“This is why I’m in charge of food,” Lynnette said, setting the two servings onto the bar in front of them. “What looks like a morsel to you is twice as much as what she would have eaten a few weeks ago. I’m providing exactly the number of calories required. I do not want to be on the wrong side of Ulysses’ wrath.”
“I’ll second that,” Winnie said, taking a nibble off one corner of her graham cracker. Then, remembering that one of the rules at the center was that they not cut their food into tiny pieces, she took a decent sized bite. She was taking this refeeding seriously, especially after the experience she’d had earlier in the afternoon.
Now that her head was clear and her body was regaining health, Winnie wanted to experience every good sensation the world had to offer. She wanted to run on the beach and let the tide roll over her bare feet as they sank in the sand. She wanted to ride a roller coaster with the wind in her hair, arms lifted and screaming in fear. She wanted to taste every taste and smell every smell and feel every feeling imaginable.
Winnie glanced at her husband and a question popped out before she remembered that her mother-in-law was sitting across from them. “You want to take a shower?”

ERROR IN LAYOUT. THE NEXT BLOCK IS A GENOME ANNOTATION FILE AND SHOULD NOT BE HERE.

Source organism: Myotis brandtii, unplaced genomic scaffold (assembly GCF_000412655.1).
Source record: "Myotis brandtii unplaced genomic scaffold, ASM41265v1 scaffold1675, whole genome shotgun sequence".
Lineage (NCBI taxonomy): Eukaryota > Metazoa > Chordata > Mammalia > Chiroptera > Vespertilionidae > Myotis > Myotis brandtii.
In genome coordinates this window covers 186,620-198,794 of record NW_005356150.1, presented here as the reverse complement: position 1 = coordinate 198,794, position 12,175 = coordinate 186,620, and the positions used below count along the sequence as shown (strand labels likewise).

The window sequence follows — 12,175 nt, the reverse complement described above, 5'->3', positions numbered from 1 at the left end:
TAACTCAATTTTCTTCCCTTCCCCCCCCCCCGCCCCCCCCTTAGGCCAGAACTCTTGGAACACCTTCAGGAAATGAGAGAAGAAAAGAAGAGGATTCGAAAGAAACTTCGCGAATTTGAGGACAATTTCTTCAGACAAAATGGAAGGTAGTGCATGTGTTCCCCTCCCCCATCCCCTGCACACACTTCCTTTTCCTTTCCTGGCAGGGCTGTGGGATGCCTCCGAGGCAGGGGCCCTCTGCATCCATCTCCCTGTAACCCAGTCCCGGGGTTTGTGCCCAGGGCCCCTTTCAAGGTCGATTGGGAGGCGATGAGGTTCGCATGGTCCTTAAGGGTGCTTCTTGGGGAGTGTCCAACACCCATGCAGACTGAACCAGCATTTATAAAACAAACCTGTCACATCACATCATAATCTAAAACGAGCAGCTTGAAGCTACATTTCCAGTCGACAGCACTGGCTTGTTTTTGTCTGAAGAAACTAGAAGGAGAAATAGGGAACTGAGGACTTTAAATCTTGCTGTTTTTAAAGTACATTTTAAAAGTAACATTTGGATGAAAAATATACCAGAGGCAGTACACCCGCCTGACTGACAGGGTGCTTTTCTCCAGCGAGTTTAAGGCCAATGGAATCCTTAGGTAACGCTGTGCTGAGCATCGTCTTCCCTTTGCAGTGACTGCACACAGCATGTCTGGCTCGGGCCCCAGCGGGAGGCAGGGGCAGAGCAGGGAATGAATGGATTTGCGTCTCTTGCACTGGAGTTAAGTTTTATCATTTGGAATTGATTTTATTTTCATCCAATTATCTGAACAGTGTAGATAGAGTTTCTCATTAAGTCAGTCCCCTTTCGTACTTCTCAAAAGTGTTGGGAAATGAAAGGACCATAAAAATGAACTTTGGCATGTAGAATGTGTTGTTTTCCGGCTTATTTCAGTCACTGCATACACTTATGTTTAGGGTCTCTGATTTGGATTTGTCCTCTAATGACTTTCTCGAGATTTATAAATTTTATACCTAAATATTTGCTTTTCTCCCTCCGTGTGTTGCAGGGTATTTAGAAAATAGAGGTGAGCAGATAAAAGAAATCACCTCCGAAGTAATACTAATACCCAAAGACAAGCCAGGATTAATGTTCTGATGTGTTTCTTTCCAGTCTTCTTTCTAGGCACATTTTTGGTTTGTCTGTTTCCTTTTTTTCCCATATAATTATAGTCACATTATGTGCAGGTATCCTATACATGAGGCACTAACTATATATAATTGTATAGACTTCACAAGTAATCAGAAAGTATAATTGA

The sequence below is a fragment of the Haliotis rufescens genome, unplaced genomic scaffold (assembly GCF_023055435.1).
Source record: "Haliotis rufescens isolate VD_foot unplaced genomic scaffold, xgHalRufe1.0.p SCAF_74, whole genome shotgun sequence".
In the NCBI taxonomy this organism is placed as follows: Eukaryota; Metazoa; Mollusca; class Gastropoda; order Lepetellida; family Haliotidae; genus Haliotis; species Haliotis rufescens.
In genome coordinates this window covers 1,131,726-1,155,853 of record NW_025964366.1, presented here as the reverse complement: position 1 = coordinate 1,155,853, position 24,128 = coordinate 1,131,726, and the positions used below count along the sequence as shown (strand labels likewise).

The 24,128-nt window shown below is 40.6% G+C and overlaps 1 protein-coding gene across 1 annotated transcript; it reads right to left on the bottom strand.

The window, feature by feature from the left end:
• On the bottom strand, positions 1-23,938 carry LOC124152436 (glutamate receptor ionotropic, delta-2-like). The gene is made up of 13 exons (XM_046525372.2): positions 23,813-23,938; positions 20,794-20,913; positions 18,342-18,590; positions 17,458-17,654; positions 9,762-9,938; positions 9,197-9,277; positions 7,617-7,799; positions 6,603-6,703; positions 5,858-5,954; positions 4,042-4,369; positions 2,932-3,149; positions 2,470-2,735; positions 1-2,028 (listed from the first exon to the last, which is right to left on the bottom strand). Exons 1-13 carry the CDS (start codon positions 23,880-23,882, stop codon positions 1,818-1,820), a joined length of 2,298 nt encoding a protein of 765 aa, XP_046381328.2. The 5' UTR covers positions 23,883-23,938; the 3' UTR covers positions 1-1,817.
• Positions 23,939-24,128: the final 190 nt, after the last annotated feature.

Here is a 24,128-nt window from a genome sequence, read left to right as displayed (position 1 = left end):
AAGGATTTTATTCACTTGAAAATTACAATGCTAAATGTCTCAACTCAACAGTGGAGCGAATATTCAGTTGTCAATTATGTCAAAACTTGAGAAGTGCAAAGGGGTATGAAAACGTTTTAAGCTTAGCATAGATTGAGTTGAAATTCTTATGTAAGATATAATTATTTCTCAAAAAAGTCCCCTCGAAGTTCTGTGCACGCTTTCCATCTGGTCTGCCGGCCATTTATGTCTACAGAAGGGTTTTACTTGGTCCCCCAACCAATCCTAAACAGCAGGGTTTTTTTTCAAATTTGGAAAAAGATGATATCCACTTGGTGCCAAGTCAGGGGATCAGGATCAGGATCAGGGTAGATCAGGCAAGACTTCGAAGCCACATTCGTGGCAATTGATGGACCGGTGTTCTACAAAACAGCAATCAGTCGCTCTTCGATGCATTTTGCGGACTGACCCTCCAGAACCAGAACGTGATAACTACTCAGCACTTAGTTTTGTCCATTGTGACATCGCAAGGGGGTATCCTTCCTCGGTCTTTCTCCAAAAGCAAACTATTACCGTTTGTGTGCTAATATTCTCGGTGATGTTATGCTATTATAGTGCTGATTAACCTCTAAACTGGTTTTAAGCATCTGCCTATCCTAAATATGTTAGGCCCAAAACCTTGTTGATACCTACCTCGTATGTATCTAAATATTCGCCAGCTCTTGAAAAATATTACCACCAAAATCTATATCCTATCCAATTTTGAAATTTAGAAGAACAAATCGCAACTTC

Lynnette coughed to hide laughter and Joel nearly choked on his bite of graham cracker. He took a drink of milk and then turned to Winnie with a grin. “Heck, yeah.”
“Snack first,” Lynnette scolded, as casually as if they’d suggested going out to play on the beach.
Joel shoved the last two bites of his graham cracker into his mouth and made a show of chewing quickly then slammed back his glass of milk and thumped the glass onto the bar as if asking the bartender for another shot of whisky. “You ready?”
“I’m going to finish my graham cracker first.” Winnie took a purposely small bite with a flirt in her expression.
“Okay, you two. Enough of that,” Lynnette said. “You’re grossing me out. Finish up and I don’t want to see you again until dinnertime.”
Winnie ate the last two bites in one mouthful and washed it down with the remainder of her milk, then turned to her husband and wrapped her arms and legs around him as he carried her to their bedroom, barely saying goodbye to Lynnette.